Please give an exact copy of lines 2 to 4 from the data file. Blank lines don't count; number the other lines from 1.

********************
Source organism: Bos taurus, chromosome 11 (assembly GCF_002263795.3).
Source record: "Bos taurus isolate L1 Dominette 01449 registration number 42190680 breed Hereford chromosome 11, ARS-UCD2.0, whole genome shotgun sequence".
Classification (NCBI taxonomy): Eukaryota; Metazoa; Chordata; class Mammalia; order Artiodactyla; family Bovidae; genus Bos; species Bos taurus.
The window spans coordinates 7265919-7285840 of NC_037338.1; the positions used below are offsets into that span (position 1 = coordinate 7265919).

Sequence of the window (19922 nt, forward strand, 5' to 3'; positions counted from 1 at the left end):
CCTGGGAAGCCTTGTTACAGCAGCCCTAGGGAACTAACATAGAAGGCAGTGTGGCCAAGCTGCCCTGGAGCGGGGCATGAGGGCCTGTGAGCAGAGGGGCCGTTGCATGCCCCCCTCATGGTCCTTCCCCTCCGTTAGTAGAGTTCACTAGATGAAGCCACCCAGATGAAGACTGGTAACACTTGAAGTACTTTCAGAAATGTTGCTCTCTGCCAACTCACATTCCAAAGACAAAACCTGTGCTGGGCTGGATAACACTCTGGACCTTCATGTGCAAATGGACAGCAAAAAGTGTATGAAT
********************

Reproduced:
Source record: "Bos taurus isolate L1 Dominette 01449 registration number 42190680 breed Hereford chromosome 11, ARS-UCD2.0, whole genome shotgun sequence".
Classification (NCBI taxonomy): Eukaryota; Metazoa; Chordata; class Mammalia; order Artiodactyla; family Bovidae; genus Bos; species Bos taurus.
The window spans coordinates 7265919-7285840 of NC_037338.1; the positions used below are offsets into that span (position 1 = coordinate 7265919).